Why it matters: Catalytic converters contain valuable metal and aren't easy to trace, which makes them easy to steal. That's led to a rise in thefts throughout Washington and nationally, with little recourse for car owners.

  • The thefts disproportionately impact the "people who can least afford it," King County senior prosecutor Gary Ernsdorff said during a committee hearing on the bill in February.

By the numbers: According to a 2023 report from the state and WSU, insurance claims for catalytic converter thefts spiked from 21 in 2019 to 2,079 in 2021.

  • The problem is so common that at least 31 states passed laws to crack down on it, the report also notes.

Zoom in: Per the new law, catalytic converters in Washington will be marked to enable tracing.

  • Catalytic converter sales will also be regulated, with documentation and licensing requirements for buyers and sellers.

How it works: When a car is sold, dealers will be required to offer buyers the service of etching the last eight digits of its vehicle identification number permanently onto the catalytic converter.

  • If the catalytic converter is stolen, law enforcement will then be able to easily trace it back to the original vehicle, the law's proponents argue.

What's next: The law goes into effect in April 2025.

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3. Morning Buzz: Youth mental health improves

Illustration: Maura Losch/Axios

📋 Depressive feelings among Washington youth have seen their biggest improvement in 20 years, a statewide survey finds. (Cascade PBS)

Washington's congressional delegation says the Northwest ICE Processing Center should be investigated after a detainee died at the Tacoma facility last month. (Washington State Standard)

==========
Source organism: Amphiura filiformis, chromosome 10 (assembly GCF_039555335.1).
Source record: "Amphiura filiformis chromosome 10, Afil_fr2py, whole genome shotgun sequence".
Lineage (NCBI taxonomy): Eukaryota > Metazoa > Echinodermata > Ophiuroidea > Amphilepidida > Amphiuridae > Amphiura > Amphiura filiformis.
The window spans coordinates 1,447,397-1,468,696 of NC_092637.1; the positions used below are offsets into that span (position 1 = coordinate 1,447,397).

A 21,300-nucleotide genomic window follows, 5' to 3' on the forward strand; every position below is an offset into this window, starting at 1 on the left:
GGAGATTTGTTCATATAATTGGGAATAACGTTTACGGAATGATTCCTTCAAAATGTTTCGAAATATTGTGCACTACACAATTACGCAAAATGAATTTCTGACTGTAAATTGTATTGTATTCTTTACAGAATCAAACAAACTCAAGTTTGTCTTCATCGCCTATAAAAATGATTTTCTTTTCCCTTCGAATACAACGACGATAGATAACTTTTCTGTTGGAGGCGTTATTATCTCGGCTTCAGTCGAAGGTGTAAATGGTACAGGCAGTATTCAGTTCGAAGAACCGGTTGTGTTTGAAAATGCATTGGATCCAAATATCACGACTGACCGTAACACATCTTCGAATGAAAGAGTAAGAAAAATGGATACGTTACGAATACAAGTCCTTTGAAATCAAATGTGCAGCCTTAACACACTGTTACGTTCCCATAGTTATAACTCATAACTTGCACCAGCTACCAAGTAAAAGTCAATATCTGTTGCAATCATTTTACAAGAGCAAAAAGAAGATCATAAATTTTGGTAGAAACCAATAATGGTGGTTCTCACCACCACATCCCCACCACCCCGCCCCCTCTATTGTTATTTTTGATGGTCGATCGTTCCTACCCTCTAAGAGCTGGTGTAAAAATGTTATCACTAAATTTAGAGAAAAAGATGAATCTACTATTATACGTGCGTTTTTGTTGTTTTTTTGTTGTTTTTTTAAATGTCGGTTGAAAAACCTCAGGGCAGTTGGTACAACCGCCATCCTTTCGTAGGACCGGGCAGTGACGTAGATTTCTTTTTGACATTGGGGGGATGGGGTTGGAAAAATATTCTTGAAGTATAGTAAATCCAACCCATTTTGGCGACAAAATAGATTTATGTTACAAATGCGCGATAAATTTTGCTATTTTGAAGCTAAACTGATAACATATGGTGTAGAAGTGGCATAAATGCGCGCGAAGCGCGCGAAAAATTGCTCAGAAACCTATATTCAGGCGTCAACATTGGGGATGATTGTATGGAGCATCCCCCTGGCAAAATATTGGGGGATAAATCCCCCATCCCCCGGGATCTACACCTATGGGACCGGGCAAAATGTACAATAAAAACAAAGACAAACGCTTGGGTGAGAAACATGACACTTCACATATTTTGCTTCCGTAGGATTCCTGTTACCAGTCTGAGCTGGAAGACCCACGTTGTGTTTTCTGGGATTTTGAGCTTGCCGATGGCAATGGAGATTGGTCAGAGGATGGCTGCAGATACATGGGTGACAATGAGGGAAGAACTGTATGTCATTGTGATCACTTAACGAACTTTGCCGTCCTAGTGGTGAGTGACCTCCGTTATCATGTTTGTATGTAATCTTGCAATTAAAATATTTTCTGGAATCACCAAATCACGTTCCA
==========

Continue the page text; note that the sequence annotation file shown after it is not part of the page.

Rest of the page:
🐳 The number of gray whales along the West Coast is growing again after years of decline. (Seattle Times)

🤡 From King County Metro to the Aquarium, local agencies and businesses committed to the bit for April Fools' Day. (Fox 13)

4. 🏈 Where the Seahawks shine

How Seattle Seahawks players rate their team's conditions, by category
Data: NFLPA; Table: Axios Visuals

Seahawks players are fairly happy with their locker room and their food, but they're not as pleased with the team's ownership and training staff, per a new survey.

Zoom in: In the latest annual report card from the NFL Players Association, the Seahawks ranked 14th among the league's 32 teams for overall player satisfaction.

Yes, but: Players gave the Seahawks some of the lowest marks when it came to training, with the team report card noting "the lack of staffing and resources provided in the training room."

What they're saying: "...There are not enough quality trainers, limiting the players' ability for one-on-one treatment for injury recovery and prevention," the report said.

When asked to rate the team's ownership, players gave Seahawks chairman Jody Allen a C+, which ranks in the bottom third of NFL teams.

The intrigue: The only "A" that Seahawks players awarded was for former head coach Pete Carroll, whom the team replaced in January with Mike Macdonald.

📺 Clarridge is not sure how she feels about Netflix's "3 Body Problem" and wonders if the story is simply too complicated for TV.

ğŸŽ¤ Megan, an elder millennial, is loving "Girls5eva." She does not have a good excuse for waiting this long to watch it.

This newsletter was edited by Emma Hurt and copy edited by Egan Millard.